No Sleep: Stretch Armstrong on the Halcyon Days of NYC Nightlife
When choosing where to photograph DJ Stretch Armstrong for an article on his new book No Sleep: NYC Nightlife Flyers 1988-1999 (co-written by Evan Auerbach), our options were limited.
The book tells the story of the glory days of the New York City club scene of the late ’80s and ’90s through flyers — the primary method of communication back then. Flyers have since been rendered obsolete by the internet, much in the same way nearly all the clubs mentioned in the book have been torn down or repurposed as apartment buildings, retail outlets, or banks.
Stretch pointed us toward what was once Red Zone on West 54th Street. While it’s no longer a club, the building doesn’t look all that different on the outside than it did twenty years ago. There we chatted with the legendary DJ about the inspiration for his book, what he remembers best about the old club scene, and what, if any, remnants of the scene are around today.
What inspired you to collaborate on this book? How did you go about collecting all the flyers featured?
The book starts in 1988, which is when I first started going out, and just a little bit before I started actually DJing in clubs. From day one, I held on to flyers as much as I could, especially when my name was on them. I continued to do so until printing technology developed to the point that flyers started to look too professional. A few years ago, [when] preparing material for the Stretch and Bobbito documentary, I started to go through my archive. Around the same time, Evan Auerbach, Peter Oasis, and I initiated a conversation about collaborating on a project, and we decided to do a flyer book. Initially Evan wanted to do a hip-hop book but I was adamant that the book have a wider lens, because I wanted to convey how the different scenes coexisted and overlapped back in the ’80s and ’90s.
The book’s foundation was my collection, which I used to create a structure, and once that was established, we reached out to people we suspected would be holding [onto] flyers, and asked them to contribute. That process was great because it led to so many conversations about personal experience, many that involved nights I was involved in but had long forgotten.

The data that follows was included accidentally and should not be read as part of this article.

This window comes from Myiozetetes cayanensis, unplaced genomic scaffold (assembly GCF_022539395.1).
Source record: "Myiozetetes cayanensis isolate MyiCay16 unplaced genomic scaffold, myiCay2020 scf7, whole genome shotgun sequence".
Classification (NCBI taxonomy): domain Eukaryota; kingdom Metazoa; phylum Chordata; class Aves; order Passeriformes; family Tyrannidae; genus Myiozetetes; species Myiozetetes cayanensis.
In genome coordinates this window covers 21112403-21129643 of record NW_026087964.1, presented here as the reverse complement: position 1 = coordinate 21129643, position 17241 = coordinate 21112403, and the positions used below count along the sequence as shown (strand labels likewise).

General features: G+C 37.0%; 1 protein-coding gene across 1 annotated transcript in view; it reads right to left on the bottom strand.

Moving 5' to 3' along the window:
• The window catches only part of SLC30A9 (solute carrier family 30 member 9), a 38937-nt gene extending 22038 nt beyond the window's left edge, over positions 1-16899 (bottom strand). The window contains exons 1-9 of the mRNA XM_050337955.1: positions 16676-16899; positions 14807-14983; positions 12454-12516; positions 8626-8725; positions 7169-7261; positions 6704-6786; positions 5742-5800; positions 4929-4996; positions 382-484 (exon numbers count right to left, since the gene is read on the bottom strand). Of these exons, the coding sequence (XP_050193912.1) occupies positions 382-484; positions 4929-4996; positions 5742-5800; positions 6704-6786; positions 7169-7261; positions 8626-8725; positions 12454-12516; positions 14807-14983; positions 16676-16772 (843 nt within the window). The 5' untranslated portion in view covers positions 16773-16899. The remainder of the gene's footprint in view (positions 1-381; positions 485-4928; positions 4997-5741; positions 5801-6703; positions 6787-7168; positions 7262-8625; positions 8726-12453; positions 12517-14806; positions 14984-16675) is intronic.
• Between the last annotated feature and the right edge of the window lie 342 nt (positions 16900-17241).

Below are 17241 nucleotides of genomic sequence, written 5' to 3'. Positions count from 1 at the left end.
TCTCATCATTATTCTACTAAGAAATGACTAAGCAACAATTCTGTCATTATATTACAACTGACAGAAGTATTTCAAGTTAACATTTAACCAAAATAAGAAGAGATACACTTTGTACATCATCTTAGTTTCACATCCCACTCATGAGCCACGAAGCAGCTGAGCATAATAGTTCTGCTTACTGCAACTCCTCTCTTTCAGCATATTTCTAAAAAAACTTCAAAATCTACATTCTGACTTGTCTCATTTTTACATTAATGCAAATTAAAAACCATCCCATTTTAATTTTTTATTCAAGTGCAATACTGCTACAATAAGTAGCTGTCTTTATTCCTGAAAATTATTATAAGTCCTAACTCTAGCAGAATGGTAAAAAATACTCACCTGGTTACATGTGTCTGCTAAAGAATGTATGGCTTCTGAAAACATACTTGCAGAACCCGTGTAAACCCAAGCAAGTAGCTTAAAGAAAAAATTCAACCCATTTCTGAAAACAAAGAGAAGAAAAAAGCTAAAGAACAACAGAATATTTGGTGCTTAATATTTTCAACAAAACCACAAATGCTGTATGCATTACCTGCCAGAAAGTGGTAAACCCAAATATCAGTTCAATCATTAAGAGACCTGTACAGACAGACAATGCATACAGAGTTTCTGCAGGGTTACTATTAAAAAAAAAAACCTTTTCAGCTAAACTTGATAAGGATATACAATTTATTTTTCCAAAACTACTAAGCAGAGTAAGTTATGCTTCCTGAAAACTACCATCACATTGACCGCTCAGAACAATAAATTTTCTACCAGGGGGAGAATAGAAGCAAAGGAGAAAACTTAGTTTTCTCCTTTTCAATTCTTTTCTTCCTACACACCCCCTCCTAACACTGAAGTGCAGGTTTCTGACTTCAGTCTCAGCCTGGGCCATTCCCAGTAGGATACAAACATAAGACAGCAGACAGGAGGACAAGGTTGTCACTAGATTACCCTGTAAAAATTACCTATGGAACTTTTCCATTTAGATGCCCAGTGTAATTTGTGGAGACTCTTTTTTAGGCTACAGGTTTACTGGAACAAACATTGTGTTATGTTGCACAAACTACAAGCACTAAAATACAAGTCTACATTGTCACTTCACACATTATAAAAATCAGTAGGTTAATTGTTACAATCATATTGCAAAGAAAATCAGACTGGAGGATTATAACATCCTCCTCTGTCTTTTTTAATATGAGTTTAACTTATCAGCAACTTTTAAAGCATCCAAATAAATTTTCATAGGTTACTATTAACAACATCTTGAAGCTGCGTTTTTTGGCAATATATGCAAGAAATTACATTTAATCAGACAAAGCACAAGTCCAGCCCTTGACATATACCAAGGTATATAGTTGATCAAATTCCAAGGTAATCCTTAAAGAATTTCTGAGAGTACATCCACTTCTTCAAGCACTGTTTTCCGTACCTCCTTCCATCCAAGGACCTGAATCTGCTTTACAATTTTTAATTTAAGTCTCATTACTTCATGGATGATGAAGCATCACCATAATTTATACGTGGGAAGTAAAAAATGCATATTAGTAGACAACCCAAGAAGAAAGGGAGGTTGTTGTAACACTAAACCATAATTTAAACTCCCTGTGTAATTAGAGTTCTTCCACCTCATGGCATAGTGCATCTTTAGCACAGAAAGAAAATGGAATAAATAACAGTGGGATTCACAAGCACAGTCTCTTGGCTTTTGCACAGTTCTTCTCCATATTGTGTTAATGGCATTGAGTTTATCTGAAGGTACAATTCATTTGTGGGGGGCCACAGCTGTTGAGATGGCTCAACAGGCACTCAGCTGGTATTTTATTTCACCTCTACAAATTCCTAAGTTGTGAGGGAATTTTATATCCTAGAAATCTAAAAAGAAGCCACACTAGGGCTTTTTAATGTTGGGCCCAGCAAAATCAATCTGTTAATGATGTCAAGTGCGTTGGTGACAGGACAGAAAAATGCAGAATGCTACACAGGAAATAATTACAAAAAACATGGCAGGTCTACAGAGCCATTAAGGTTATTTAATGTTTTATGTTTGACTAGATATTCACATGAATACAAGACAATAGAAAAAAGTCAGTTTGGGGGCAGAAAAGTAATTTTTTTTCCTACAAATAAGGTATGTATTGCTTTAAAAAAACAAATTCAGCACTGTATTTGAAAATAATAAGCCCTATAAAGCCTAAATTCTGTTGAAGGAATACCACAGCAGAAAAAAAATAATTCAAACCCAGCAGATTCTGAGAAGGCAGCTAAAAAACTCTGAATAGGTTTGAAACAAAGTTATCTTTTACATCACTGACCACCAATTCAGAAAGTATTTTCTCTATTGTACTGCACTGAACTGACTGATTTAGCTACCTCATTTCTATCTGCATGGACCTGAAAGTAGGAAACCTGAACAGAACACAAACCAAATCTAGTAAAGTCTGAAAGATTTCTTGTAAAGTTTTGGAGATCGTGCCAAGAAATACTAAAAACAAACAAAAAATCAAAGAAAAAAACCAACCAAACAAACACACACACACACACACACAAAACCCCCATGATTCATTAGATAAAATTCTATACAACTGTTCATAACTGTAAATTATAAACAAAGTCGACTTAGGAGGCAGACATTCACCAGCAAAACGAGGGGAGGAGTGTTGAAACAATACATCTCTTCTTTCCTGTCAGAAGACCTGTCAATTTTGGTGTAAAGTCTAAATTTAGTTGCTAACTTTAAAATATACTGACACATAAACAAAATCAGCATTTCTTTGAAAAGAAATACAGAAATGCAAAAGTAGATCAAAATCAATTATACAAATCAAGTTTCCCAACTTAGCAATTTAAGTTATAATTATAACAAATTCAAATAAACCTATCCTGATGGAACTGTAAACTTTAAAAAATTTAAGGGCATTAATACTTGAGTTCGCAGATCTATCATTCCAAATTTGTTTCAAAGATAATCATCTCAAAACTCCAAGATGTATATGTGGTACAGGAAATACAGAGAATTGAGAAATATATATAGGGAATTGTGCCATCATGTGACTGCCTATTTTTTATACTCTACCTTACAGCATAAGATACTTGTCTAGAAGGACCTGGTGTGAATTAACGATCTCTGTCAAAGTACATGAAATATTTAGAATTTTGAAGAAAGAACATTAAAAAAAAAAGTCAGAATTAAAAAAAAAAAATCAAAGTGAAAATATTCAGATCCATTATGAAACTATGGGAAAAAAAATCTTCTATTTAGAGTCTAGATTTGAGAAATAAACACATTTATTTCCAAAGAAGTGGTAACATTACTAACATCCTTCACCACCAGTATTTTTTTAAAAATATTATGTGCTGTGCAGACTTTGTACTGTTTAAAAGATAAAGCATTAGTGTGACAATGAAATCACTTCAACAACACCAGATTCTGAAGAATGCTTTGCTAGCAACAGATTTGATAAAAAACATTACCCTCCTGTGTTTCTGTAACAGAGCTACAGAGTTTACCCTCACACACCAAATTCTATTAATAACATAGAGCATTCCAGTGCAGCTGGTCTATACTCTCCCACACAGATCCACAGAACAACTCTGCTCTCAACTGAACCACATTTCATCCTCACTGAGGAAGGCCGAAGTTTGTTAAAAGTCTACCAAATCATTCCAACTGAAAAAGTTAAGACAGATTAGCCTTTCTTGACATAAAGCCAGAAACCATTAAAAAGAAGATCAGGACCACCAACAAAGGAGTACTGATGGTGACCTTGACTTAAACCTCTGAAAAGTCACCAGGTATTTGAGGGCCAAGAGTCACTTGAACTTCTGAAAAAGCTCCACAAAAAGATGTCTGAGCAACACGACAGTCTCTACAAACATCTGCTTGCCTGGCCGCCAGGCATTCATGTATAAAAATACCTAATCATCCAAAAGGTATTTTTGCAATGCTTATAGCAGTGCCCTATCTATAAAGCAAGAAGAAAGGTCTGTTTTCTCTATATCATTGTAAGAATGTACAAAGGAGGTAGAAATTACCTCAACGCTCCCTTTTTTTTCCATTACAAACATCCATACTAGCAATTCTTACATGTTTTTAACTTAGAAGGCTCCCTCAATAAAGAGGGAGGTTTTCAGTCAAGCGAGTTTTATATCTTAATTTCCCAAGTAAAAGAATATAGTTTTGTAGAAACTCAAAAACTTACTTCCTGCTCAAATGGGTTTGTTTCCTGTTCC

The book talks about how DJs were “celebrities in their own right.” Tell us a little about that. Do you feel that attitude persists today?
DJs were a different kind of celebrity then. They were respected as gatekeepers, as connoisseurs who, by virtue of their access to music, their tastes and presentation were followed. Back then, club music wasn’t everywhere. It existed to a degree on the radio on weekend mix shows, but for the most part, the club was where you learned about new music and got to hear music the right way. Requesting music from a DJ just didn’t happen back then. It would have been seen as disrespectful.
In the book, you quote Jessica Rosenblum as saying, “Hip-hop wasn’t a part of mainstream culture like it is now; it was considered undesirable.” That seems unfathomable today. Why do you think that is? Do you feel like you personally helped move hip-hop into the mainstream? And is that preferable to its being more on the fringes?
It was complicated. The city regularly came down pretty hard on hip-hop parties. They certainly had legitimate reasons — shootings, fights — but racism was a part of it, too. As a promoter, even if you had a positive crowd, it was tough to convince a club to let you throw a party if you were trying to throw a hip-hop party. That’s just one of the reasons [why] what Jessica was able to accomplish was so monumental.